Have Stress Tests Impacted Small-Business Lending?
The Federal Reserve conducts stress tests of the largest bank holding companies to ensure that the banking system has sufficient capital to stay financially sound in the event of worsening economic conditions. Some groups have raised concerns that the stress tests will reduce lending to small businesses. This article describes recent research investigating the impact of the stress tests on small-business lending. It finds that the banks that are most affected by stress tests have reduced their small-business credit, but aggregate credit to small businesses has not fallen.
Moving to a job: The role of home equity, debt, and access to credit
Using credit report data from two of the three major credit bureaus in the United States, we infer with high certainty whether households move to other labor markets defined by metropolitan areas. We estimate how moving patterns relate to labor market conditions, personal credit, and homeownership using panel regressions with fixed effects which control for all constant individual-specific traits. We interpret the patterns through simulations of a dynamic model of consumption, housing, and location choice. We find that homeowners with negative home equity move more than other homeowners, in ...
The Rise and Fall of Consumption in the 2000s
U.S. consumption has gone through steep ups and downs since the turn of the millennium, but the causes of these fluctuations are still imperfectly identified. We quantify the relative impact on consumption growth of income, unemployment, house prices, credit scores, debt, expectations, foreclosures, inequality, and refinancings for four subperiods: the ?dot-com recession? (2001-2003), the ?subprime boom? (2004-2006), the Great Recession (2007-2009), and the ?tepid recovery? (2010-2012). We document that the explanatory power of different factors varies by subperiods, implying that a ...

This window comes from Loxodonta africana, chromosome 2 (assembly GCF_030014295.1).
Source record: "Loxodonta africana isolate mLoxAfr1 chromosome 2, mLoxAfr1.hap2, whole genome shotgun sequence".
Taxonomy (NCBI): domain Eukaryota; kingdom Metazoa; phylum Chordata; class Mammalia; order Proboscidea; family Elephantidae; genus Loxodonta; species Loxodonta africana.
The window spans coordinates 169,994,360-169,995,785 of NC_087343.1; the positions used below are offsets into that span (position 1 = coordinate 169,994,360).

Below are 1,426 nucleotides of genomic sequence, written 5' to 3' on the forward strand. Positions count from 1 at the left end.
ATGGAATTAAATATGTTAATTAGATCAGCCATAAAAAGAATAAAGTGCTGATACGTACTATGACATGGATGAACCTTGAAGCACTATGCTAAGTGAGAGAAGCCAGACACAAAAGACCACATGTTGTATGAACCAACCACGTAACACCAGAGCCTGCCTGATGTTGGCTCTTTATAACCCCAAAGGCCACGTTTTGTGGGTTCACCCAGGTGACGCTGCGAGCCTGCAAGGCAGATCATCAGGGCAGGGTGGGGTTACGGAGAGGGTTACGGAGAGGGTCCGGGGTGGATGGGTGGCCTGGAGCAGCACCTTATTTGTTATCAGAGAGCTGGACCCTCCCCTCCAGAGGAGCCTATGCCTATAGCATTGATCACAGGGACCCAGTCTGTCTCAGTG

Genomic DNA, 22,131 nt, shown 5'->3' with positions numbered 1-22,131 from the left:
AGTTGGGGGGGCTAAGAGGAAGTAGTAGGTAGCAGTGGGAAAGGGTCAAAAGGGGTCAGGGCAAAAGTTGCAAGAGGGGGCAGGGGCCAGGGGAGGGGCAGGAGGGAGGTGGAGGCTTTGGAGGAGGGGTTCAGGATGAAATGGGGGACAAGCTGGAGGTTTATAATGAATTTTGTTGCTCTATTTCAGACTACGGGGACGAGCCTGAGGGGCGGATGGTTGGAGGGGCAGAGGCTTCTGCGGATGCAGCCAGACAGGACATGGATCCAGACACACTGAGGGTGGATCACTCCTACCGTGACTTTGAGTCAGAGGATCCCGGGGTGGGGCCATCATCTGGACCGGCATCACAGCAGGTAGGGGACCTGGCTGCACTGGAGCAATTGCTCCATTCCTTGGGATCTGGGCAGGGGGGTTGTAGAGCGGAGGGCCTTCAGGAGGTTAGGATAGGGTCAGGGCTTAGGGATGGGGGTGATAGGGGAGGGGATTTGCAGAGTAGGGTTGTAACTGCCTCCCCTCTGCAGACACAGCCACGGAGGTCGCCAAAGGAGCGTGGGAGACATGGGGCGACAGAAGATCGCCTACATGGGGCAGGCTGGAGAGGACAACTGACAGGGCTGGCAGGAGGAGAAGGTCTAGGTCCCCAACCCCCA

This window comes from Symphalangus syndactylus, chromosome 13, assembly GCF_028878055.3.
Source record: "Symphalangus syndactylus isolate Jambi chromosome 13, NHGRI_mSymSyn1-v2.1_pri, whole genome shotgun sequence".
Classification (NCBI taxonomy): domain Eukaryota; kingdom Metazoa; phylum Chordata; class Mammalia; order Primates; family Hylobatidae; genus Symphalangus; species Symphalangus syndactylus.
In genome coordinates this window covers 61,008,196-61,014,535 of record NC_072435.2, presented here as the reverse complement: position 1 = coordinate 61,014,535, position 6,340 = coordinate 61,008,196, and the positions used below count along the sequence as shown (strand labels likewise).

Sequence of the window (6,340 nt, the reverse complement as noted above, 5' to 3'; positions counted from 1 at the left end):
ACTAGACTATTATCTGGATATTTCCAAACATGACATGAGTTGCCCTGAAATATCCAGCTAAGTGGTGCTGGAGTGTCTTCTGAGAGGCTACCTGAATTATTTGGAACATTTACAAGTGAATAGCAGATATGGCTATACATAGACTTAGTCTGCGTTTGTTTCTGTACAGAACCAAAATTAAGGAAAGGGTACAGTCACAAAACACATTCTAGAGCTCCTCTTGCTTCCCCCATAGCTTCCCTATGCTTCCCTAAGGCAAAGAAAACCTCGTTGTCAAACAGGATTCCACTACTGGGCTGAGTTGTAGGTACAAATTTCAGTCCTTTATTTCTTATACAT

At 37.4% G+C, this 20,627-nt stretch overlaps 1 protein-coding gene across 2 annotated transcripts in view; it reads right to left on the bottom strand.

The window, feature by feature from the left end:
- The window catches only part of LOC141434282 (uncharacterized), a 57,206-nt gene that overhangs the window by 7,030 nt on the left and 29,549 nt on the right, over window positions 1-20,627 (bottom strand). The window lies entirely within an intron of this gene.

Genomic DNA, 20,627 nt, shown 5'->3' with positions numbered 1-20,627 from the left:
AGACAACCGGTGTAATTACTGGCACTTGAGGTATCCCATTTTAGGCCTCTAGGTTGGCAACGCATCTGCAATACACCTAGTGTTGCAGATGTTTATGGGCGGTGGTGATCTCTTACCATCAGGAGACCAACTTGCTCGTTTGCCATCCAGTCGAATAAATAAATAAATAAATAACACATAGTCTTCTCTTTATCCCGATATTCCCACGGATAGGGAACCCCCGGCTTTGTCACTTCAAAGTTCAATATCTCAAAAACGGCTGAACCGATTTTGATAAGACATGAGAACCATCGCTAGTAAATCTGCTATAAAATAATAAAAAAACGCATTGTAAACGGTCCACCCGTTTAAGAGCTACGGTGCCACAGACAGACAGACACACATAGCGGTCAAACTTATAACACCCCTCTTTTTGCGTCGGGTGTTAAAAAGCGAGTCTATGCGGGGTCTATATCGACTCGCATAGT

Financial crises and bank failures: a review of prediction methods
In this article we analyze financial and economic circumstances associated with the U.S. subprime mortgage crisis and the global financial turmoil that has led to severe crises in many countries. We suggest that the level of cross-border holdings of long-term securities between the United States and the rest of the world may indicate a direct link between the turmoil in the securitized market originated in the United States and that in other countries. We provide a summary of empirical results obtained in several Economics and Operations Research papers that attempt to explain, predict, or ...
A Gap in Regulation and the Looser Lending Standards that Followed
New research highlights how disparities in the regulatory treatment of banks and shadow banking organizations before the fi nancial crisis allowed heavily-regulated bank holding companies to lend through their less-regulated subsidiaries. Doing so helped them to conserve their regulatory capital, avoid recognizing costly loan losses, and pursue riskier lending while still adhering to banking regulations.
Stress Tests and Small Business Lending